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NW Georgia targets senior hunger, is worst in state for elderly access to nutritious, affordable food

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A full house is expected at the Rome Civic Center this month when people from around the region gather to brainstorm ways to end senior hunger.

Georgia ranks third in the nation for food insecurity and Northwest Georgia has the worst record in the state when it comes to elderly residents having access to nutritious, affordable meals. Lynne Reeves, director of the Area Agency on Aging, said she’s hoping the Regional Senior Hunger Listening Session set for April 25 will generate a host of ideas to address the problem locally.

“We have invited over 200 individuals throughout our 15-county service area, but everyone who is interested is invited,” Reeves said.

Elected officials, faith leaders, community service organizations and others are expected at the session, which will run from 2 to 4 p.m. at the Civic Center on Jackson Hill.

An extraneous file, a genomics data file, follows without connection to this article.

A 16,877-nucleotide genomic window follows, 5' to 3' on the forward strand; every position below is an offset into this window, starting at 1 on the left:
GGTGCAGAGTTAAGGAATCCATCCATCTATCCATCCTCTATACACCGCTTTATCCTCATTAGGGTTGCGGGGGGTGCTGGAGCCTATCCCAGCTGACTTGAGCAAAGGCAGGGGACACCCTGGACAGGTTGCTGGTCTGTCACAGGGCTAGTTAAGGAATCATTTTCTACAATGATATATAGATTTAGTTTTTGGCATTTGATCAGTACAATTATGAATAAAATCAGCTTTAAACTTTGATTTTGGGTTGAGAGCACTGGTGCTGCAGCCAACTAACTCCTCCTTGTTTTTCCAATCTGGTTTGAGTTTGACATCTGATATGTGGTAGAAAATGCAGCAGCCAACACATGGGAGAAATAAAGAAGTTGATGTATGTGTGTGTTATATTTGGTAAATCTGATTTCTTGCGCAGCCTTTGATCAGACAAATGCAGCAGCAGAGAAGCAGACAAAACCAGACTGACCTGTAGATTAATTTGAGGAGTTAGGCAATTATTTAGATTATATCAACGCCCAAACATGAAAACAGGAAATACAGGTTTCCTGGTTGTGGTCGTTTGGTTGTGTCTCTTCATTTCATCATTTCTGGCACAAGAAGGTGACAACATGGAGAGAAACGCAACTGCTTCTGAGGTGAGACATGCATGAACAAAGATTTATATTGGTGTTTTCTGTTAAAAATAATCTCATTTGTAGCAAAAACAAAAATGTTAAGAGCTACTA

The workshop is one of 12 the Georgia Department of Human Services is hosting across the state, with an eye to developing the state’s first comprehensive plan to combat senior hunger.

The issue is more complicated than just having money to buy food, Reeves noted. At a September 2016 kickoff of the outreach efforts, a presentation by University of Georgia associate professor Jung Sun Lee cited a senior’s health, physical limitation and social support among the other factors that could be involved.

The U.S. Department of Agriculture identifies three so-called “food deserts” in Rome alone. They’re census tracts in the downtown area, along Shorter Avenue and in South Rome where at least a fifth of the residents live in poverty and a third live more than a mile from a supermarket.

Attendees at the listening session are asked to think about their experiences related to five topic areas: community needs, the health impact of hunger, access to food, reclaiming food waste and demographic trends.

Reeves said there’s no specific agenda but she expects state officials to focus on those topics as the group works to identify specific causes of senior hunger in the region and explore potential solutions.

Anyone interested in attending the free session may contact Reeves by email at or by phone at 706-295-6485.